National Nuclear Security Administration

NNSA Hosts International Nuclear Forensics Workshop with Participants from Eight Countries

May 22, 2015

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WASHINGTON, D.C. – During May 11-22, the National Nuclear Security Administration’s (NNSA) Nuclear Smuggling Detection and Deterrence program held a hands-on nuclear forensics course at the Pacific Northwest National Laboratory (PNNL) in Richland, Washington. The “International Training Course on Nuclear Forensics Methodologies,” was co-sponsored with the International Atomic Energy Agency (IAEA).  Twenty participants from eight countries focused on the application of nuclear forensics methods during the investigation of nuclear or other radioactive material found outside of regulatory control.

“NNSA’s support to the IAEA’s international training courses is an important element of our broad commitment to nuclear security.  The current course on Nuclear Forensics Methodologies reflects an ongoing commitment to developing and promoting nuclear forensic science globally as a key element of the defense against trafficking,” said Anne Harrington, NNSA Deputy Administrator for Defense Nuclear Nonproliferation. “This course provides a forum for international experts to exercise their nuclear forensics capabilities, contributing to international efforts to prevent the illicit trafficking of nuclear and radiological materials.”

Building on previous successful workshops held in February 2012 and November 2013, this year’s event featured applied, hands-on training in the controlled setting of a nuclear forensics laboratory. Using a hypothetical illicit nuclear trafficking scenario, participants observed demonstrations of portal monitors and radiation detectors, and practiced preparing evidence for nuclear forensic analysis, conducting measurements using alpha and gamma spectrometry, and consulting nuclear forensics library databases to compare evidence samples with domestic holdings. The participants also had the opportunity to visit PNNL nuclear forensics laboratories.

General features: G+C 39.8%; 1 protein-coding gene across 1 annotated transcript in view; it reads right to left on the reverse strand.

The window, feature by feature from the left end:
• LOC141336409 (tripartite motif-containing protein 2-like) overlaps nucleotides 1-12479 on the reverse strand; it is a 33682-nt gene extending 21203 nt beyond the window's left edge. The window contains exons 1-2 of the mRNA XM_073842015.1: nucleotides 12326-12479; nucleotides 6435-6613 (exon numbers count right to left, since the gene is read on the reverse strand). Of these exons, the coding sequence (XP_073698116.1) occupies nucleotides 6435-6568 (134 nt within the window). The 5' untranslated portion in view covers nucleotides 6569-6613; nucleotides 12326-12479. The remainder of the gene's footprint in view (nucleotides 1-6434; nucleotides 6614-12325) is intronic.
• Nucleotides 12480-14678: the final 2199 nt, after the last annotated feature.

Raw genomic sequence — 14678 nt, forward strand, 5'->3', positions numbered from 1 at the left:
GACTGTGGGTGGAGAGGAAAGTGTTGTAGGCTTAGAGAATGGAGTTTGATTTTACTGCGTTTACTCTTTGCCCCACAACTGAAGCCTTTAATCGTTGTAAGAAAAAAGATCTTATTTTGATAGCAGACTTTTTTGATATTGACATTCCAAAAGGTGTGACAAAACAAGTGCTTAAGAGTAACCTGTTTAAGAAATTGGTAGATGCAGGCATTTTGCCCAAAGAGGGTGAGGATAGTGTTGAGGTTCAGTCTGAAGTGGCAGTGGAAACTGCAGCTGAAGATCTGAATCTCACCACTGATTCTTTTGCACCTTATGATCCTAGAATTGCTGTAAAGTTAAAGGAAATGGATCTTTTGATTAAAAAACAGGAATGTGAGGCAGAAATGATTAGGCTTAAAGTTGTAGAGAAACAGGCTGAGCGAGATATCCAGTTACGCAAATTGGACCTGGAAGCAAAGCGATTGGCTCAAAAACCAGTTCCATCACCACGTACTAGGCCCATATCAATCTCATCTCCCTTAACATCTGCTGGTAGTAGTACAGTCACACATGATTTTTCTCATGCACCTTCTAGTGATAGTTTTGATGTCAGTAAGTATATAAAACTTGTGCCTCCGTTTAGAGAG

Participating countries included Belarus, Chile, Jordan, Kazakhstan, Lithuania, Morocco, Moldova, and Slovakia.  Also supporting the event were U.S. experts from PNNL, Los Alamos National Laboratory, and Lawrence Livermore National Laboratory; as well as foreign experts from the Australian Nuclear Science and Technology Organisation, the European Commission’s Joint Research Centre - Institute for Transuranium Elements, the United Kingdom’s Atomic Weapons Establishment, the Canadian Nuclear Safety Commission, and the Swedish Defence Research Agency.

For a fact sheet on NNSA’s efforts to prevent nuclear terrorism, click here.

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Established by Congress in 2000, NNSA is a semi-autonomous agency within the U.S. Department of Energy responsible for enhancing national security through the military application of nuclear science. NNSA maintains and enhances the safety, security, reliability and performance of the U.S. nuclear weapons stockpile without nuclear testing; works to reduce global danger from weapons of mass destruction; provides the U.S. Navy with safe and effective nuclear propulsion; and responds to nuclear and radiological emergencies in the U.S. and abroad.